One of many powerful scenes in the movie, Apollo 13.

I often refer to the movie Apollo 13 as a backdrop to life, and how it especially fits right now. It’s a true story about extraordinary people coming together to solve a seemingly impossible situation. The Apollo 13 mission was a historical moment when humanity came together with one intention; to get the crew safely back to Earth. The crew and its capsule safely splashed down on April 17, 1970, defying insurmountable odds!

The power of intention is a topic I want to elaborate upon later in this post, but first, I want to point out some metaphors. The most prominent theme that maps directly over current events is the massive interruption of everyone’s lives. Before the Coronavirus, we all had planned trajectories. Our personal “mission control” had clear agendas.  We each launched into our daily lives with certainty and direction. Before this global pandemic, we knew where we were going. We may have deviated from our individual “flight plans” or experienced obstacles along the way, but most of us stuck to the “mission.” Then, just as the crew of the space capsule experienced, a major malfunction throws the entire mission into chaos! “Huston we have a problem!” (The words actually spoken, initially by Jack Swigert, were “Okay, Houston, we’ve had a problem here“)

What about the mission?

One of my favorite scenes in the movie is when Fred Haise, played by Bill Paxton and Jack Swigert, acted by Kevin Bacon, are arguing over who caused the tank explosion. The two astronauts are blaming one another for what had transpired. The mission commander, Jim Lovell, played by Tom Hanks, abruptly interrupts the argument and sternly asks, “Gentlemen, what are your intentions?” Haise and Swigert stop and stare at Lovell. Lovell powerfully states his intention, “I’d like to go home, ” says Lovell. This moment is an enormously pivotal point. It became an energetic shift that changed the entire reason why they were there.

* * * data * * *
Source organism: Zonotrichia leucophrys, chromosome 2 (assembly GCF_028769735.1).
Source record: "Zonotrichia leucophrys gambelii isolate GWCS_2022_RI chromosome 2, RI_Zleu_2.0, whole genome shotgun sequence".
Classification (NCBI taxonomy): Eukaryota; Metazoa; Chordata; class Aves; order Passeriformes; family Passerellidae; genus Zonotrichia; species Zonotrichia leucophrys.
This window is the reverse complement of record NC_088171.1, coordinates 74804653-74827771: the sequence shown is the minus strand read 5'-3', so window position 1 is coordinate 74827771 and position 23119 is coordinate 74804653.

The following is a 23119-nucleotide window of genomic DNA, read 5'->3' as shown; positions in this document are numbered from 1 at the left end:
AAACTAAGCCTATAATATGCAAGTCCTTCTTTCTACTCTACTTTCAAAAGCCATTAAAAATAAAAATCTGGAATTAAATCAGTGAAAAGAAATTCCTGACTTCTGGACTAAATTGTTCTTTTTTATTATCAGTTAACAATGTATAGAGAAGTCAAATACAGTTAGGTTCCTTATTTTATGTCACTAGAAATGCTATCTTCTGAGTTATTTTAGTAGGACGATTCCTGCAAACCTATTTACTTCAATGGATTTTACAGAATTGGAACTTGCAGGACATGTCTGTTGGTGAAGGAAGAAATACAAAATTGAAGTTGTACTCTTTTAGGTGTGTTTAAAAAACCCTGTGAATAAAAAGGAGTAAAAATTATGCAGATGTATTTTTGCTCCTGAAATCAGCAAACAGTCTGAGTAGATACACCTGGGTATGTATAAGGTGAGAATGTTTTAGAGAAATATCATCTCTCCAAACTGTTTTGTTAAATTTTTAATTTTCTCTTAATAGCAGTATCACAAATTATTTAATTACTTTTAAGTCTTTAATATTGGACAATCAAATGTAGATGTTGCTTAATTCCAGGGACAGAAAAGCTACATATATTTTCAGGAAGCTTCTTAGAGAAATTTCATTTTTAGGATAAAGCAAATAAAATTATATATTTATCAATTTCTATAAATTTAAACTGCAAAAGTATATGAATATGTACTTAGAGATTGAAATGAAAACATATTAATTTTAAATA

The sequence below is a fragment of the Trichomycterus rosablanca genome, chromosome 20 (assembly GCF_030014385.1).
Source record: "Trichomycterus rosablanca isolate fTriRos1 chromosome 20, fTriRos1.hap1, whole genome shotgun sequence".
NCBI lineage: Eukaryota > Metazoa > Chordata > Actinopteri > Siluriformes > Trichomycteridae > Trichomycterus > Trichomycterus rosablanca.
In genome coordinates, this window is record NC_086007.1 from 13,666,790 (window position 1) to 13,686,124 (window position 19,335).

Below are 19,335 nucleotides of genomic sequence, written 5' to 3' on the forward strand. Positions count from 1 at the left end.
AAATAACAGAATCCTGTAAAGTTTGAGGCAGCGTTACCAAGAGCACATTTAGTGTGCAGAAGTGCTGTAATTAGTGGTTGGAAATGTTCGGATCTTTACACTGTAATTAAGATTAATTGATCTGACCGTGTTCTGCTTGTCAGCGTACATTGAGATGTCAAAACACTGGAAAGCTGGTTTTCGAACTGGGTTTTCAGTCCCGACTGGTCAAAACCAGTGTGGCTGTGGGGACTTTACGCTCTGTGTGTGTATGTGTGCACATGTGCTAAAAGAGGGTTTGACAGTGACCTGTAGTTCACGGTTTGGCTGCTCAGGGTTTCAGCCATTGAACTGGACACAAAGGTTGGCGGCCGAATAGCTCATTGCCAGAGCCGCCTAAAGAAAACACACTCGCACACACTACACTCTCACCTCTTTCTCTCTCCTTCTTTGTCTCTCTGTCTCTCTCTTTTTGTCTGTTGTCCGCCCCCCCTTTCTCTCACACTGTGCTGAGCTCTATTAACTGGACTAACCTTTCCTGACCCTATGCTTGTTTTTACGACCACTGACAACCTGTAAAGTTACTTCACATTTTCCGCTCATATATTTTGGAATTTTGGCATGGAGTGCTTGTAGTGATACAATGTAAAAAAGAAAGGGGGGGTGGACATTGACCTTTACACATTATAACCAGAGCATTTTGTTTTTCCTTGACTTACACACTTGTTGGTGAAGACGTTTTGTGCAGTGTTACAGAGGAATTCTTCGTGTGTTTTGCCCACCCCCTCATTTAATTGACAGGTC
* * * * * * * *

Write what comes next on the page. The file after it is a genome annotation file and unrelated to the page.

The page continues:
Commander Lovell accepts the fact that the moon mission is lost. In the face of disaster, he courageously shifts his focus from his life-long dream of walking on the moon to getting home. The commander urges the crew to begin the process of making his intention a reality. From the precise point of Lovell’s stated intention, in the face of massive uncertainty, these brave men along with thousands of key people, and the attention of the world, land the astronauts safely back on Earth.

There are many takeaways from the actual Apollo 13 mission and the movie that followed years later. Right now, the most valuable one is the power of intention! Since last March, my life is hurling through space and I have lost gimble lock and I’m flying by the seat of my pants. As I’m spinning, I’m beginning to find the strength to ask, “What is my intention?” I expand that question to all of humanity. “What are your intentions?” What answers come to mind?

Setting and Holding Intention

Setting and holding an intention might be a strange idea for some people. It might conjure up suspicions of witchcraft or some weird VooDoo ritual. The truth is, most “magic” begins with intention, and that’s why there’s much controversy surrounding the idea. Once considered impossible to achieve, some human endeavors have become a reality—most, if not all unimaginable feats begin with a clear intention. It’s not VooDoo, it’s how humanity has created and will create incredible outcomes!


Find Your Way!